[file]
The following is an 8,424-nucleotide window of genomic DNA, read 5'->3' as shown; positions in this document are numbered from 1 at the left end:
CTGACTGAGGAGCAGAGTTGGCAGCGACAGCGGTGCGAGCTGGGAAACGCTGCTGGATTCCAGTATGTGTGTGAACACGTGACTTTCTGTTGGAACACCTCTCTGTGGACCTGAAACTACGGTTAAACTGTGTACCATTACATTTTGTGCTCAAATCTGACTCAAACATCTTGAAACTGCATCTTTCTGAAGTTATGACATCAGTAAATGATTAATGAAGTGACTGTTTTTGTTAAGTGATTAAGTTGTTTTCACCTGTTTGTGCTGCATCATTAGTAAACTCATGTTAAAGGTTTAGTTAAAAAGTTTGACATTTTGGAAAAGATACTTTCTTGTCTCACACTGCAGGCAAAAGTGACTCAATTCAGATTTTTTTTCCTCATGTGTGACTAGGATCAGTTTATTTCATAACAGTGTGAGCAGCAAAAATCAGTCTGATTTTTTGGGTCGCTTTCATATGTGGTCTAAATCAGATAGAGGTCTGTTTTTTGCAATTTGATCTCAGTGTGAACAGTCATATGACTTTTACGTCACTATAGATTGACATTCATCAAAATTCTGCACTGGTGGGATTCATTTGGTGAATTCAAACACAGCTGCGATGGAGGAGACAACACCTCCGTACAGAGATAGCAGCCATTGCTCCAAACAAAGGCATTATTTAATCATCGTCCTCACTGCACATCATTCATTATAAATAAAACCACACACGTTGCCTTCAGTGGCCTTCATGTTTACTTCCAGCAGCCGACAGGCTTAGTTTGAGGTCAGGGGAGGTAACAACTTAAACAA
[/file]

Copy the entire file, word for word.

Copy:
The following is an 8,424-nucleotide window of genomic DNA, read 5'->3' as shown; positions in this document are numbered from 1 at the left end:
CTGACTGAGGAGCAGAGTTGGCAGCGACAGCGGTGCGAGCTGGGAAACGCTGCTGGATTCCAGTATGTGTGTGAACACGTGACTTTCTGTTGGAACACCTCTCTGTGGACCTGAAACTACGGTTAAACTGTGTACCATTACATTTTGTGCTCAAATCTGACTCAAACATCTTGAAACTGCATCTTTCTGAAGTTATGACATCAGTAAATGATTAATGAAGTGACTGTTTTTGTTAAGTGATTAAGTTGTTTTCACCTGTTTGTGCTGCATCATTAGTAAACTCATGTTAAAGGTTTAGTTAAAAAGTTTGACATTTTGGAAAAGATACTTTCTTGTCTCACACTGCAGGCAAAAGTGACTCAATTCAGATTTTTTTTCCTCATGTGTGACTAGGATCAGTTTATTTCATAACAGTGTGAGCAGCAAAAATCAGTCTGATTTTTTGGGTCGCTTTCATATGTGGTCTAAATCAGATAGAGGTCTGTTTTTTGCAATTTGATCTCAGTGTGAACAGTCATATGACTTTTACGTCACTATAGATTGACATTCATCAAAATTCTGCACTGGTGGGATTCATTTGGTGAATTCAAACACAGCTGCGATGGAGGAGACAACACCTCCGTACAGAGATAGCAGCCATTGCTCCAAACAAAGGCATTATTTAATCATCGTCCTCACTGCACATCATTCATTATAAATAAAACCACACACGTTGCCTTCAGTGGCCTTCATGTTTACTTCCAGCAGCCGACAGGCTTAGTTTGAGGTCAGGGGAGGTAACAACTTAAACAA